To correct these factual errors in my book, the mistaken $600 million figure will be removed from future print runs of the book, and other related minor modifications will be made in the book where it describe how Chase made use of its predictive models for mortgage portfolio management (these minor edits are mostly toward the beginning and end of Chapter 4, i.e., the business context surrounding the chapter's central scientific discussion of predictive models).
However, most of the Chase story holds, as presented in the book: Chase employed decision trees to predict mortgage prepayments, and the example decision trees in the chapter were generated over real data from the Chase project. The project was previously presented at a conference (Ali Moazami and Shaolin Li, "Mortgage Business Transformation Program Using CART-based Joint Risk Modeling," Salford Systems Data Mining Conference, 2005. www.salford-systems.com/doc/MoazamiLi.pdf).
This partial retraction was not compelled by any party other than myself as book author.
Among the many case study examples in the book (including 147 mini-case studies compiled in its central glossy table of examples), the book also newly broke two other stories to the general public: 1) The prediction of employee attrition by Hewlett-Packard, as first revealed by HP at Predictive Analytics World London in late 2011 (Chapter 2), and 2) the specific use of uplift modeling (aka, persuasion modeling) by the Obama 2012 presidential campaign to target individual voters more likely to be persuadable (i.e., convinceable by knocks on the door, phone calls, etc.), as reported to me by the campaign's Chief Data Scientist (Chapter 7).
I got these two breaking stories from sources more central to their execution at their respective organizations, and I do not expect any aspects thereof to be retracted. Subsequent to my book's publication, these two stories have been fact-checked and reported on by other publications such as the Wall Street Journal.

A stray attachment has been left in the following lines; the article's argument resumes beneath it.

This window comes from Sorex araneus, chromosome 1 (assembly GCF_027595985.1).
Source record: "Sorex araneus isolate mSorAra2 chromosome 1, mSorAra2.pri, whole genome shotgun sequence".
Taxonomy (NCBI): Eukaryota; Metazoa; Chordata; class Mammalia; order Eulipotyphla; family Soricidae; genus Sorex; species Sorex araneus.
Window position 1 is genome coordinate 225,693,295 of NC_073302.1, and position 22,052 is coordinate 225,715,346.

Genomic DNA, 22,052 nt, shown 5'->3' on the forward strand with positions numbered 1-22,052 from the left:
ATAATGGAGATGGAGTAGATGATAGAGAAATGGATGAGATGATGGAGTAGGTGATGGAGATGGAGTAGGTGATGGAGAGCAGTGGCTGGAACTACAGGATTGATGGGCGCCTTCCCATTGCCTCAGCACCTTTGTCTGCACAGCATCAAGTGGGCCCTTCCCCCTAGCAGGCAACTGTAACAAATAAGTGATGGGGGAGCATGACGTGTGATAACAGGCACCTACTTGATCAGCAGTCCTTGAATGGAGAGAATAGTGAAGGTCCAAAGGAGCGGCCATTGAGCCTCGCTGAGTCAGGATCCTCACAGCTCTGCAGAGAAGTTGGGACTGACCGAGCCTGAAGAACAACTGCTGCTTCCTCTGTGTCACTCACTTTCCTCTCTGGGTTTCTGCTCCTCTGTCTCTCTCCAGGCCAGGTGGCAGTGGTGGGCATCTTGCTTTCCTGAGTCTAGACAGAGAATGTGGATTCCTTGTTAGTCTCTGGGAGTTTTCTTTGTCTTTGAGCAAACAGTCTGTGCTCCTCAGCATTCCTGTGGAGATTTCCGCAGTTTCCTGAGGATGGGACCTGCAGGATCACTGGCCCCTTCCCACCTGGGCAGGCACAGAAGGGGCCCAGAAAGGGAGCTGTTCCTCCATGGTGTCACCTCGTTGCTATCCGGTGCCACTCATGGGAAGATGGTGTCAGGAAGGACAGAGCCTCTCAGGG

For me personally, this has been a surprising and distressing turn of events. Although this book is not centrally a conduit for reporting news – it is a conceptually complete primer for non-scientists (like a textbook) disguised as an entertaining "pop science" business reader – it does endeavor to enact journalism in some passages, since I found relevant newsbreaking stories and took the opportunity to include them.
In so doing, I have learned a hard lesson of journalism. Although I had many compelling reasons to believe my source on the Chase story was entirely credible, such as reputation, pedigree, and standing in the industry, I was mistaken in that belief. When writing, I did not seek a second source to back up all details of the story, as is the standard set internally by many news outlets. These things happen (e.g., the New York Times' "Corrections" webpages appear to report several every day) – however, there is a certain additional layer of skepticism that I lacked but which is found with seasoned journalists. I have come to observe and respect this skepticism in recent months as I interacted with many reporters who interviewed me about the book. I spoke about this turn of events with Columbia University School of Journalism Professor Richard Wald, who reflected, "The most painful lessons are the ones you learn in public."
I regret having reported this apparently false aspect of the Chase Bank story, and I assume responsibility for not further vetting what turned out to be unreliable information such as by seeking a second source. For this, I apologize to my readers.
This now retracted factoid is not substantially central to the book's (or even chapter's) coverage of predictive analytics, how it works, and why it is valuable. I have been gratified by the response to the book, including certain praises and reviews; its sales success within Amazon's ranking system has unleashed an obsessional need to continually check its status. I hope you will take the time to read it.